Interestingly, there is no product liability law at the federal level, which means that product liability laws vary from state to state. That said, product liability suits often try to prove either negligence, strict liability, or breach of warranty. If one or more of these can be successfully argued, then the suit can go forward, regardless of whether there has been a recall on the product or not.
So, to get back to our question: A recall may still serve as evidence in a product liability case. Let’s take a hypothetical look at our Power Armor Collectible Helmet recall, as an example. The helmet was recalled for the following reason:
“Mold can be present on the fabric insert inside the helmet, posing a risk of respiratory or other infections in individuals with compromised immune systems, damaged lungs or an allergy to mold.”
If a plaintiff indeed suffers from a compromised immune system, damaged lungs, or an allergy to the mold, then the fact that the helmet was recalled for precisely these reasons may be submitted into evidence. Indeed, if distributors had ignored the recall, it might go a long way toward demonstrating negligence.
In short, a product recall does not shield the manufacturer or distributor from lawsuit—although it can prevent much future harm from being done, and hence lessen the number of cases brought forward.
The Product Liability Deck is Stacked Against Consumers
Popular culture is filled with stories of frivolous lawsuits. Of course—marketing and PR departments are paid very well to discredit plaintiffs and whistleblowers.
Not only that, but many manufacturers have already developed a “playbook” when it comes to product recalls and product liability. We won’t link to them here, but we’ve seen plenty of articles advising manufacturers and distributors on what to do when there is a product recall that is likely to be followed up with lawsuits. So, whereas the defect in the product itself might have taken them by surprise, the reaction to it will not. They will be ready to secure evidence, build their case, and spin public opinion in their favor.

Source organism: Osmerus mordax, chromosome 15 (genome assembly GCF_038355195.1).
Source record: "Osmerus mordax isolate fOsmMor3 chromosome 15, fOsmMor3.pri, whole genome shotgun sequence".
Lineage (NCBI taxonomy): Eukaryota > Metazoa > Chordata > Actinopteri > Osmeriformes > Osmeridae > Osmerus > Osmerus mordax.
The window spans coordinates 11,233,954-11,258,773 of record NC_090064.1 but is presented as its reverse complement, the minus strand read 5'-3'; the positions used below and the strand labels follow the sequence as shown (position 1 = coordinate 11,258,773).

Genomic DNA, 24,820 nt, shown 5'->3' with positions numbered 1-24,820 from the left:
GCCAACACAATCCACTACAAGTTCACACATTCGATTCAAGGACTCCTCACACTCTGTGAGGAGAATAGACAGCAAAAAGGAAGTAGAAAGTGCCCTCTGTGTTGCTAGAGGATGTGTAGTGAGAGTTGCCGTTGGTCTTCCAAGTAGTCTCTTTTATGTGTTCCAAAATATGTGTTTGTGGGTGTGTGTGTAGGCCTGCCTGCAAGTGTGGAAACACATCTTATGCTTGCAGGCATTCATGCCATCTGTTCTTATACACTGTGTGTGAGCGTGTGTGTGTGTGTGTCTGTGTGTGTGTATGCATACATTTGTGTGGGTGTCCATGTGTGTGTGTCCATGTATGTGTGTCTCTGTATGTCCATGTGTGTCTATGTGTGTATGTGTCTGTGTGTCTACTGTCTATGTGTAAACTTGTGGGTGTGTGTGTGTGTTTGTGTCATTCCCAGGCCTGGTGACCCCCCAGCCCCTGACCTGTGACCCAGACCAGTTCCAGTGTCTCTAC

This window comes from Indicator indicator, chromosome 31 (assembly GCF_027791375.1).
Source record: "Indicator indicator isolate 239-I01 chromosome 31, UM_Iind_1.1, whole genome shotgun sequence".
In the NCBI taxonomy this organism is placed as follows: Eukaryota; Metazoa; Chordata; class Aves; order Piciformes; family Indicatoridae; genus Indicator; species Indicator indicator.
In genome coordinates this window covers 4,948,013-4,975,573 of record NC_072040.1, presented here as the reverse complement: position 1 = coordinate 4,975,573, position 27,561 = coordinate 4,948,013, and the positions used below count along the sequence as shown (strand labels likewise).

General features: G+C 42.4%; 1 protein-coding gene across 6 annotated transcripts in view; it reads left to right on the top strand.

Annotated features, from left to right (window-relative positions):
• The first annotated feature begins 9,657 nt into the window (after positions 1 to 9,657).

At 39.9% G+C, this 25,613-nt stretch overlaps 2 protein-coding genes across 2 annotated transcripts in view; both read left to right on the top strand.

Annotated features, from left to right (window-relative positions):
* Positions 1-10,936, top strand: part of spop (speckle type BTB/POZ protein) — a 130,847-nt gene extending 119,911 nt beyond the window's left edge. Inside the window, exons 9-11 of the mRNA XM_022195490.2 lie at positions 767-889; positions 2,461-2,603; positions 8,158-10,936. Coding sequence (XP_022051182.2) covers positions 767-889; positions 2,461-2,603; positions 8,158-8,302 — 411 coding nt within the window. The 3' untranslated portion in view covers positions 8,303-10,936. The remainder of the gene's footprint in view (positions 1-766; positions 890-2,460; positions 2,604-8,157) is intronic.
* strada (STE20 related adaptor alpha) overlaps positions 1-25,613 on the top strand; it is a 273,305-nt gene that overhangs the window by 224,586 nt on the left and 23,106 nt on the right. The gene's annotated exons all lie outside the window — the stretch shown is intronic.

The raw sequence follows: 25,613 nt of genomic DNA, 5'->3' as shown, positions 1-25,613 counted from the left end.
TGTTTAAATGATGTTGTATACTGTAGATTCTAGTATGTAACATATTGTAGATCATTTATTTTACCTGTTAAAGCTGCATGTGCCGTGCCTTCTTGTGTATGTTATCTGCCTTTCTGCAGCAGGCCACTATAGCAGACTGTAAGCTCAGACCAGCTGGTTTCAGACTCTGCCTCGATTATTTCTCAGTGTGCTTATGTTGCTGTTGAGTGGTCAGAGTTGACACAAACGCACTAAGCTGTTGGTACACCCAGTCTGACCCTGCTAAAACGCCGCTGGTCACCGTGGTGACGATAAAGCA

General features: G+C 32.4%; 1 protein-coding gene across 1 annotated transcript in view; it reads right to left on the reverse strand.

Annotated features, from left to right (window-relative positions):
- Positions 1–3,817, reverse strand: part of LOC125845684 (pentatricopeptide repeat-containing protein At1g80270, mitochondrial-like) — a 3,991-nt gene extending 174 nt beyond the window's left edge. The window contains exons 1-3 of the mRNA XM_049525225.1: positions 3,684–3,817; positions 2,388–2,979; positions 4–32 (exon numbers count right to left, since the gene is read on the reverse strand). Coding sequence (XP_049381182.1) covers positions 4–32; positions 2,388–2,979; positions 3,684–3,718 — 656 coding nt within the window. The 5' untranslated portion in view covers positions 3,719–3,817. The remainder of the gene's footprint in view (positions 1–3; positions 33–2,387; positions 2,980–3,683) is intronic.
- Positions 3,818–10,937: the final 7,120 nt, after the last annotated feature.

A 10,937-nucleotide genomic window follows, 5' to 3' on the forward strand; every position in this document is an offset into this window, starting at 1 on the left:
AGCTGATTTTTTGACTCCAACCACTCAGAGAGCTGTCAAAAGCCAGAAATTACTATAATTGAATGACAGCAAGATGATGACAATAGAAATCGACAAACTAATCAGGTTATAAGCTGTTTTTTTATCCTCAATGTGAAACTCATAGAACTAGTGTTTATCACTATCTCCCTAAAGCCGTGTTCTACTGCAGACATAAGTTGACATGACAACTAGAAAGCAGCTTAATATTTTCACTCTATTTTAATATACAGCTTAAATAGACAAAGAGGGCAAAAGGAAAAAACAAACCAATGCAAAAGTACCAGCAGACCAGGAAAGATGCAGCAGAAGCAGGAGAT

What this means is that, if you think you have been truly harmed by a product, it is worth talking to a lawyer, no matter what the product is or how many people you think have been hurt by it. It might be that you are entitled to damages if you have sustained physical injury resulting in medical expenses, loss of income, emotional distress, disability, or what is called “loss of normal life.” In some cases, you may even be awarded punitive damages as well, especially where the manufacturer’s, designer’s, or marketer’s acts were egregiously reckless.
The Power Armor Collectible Helmet recall is a great reminder that any product can face a recall, no matter what it is, how it is used, or how many people use it. We wonder if any of those 32 people who bought the helmet are experiencing any of the symptoms of mold exposure….If so, there could be a case made connecting the recall and those symptoms in a product liability case.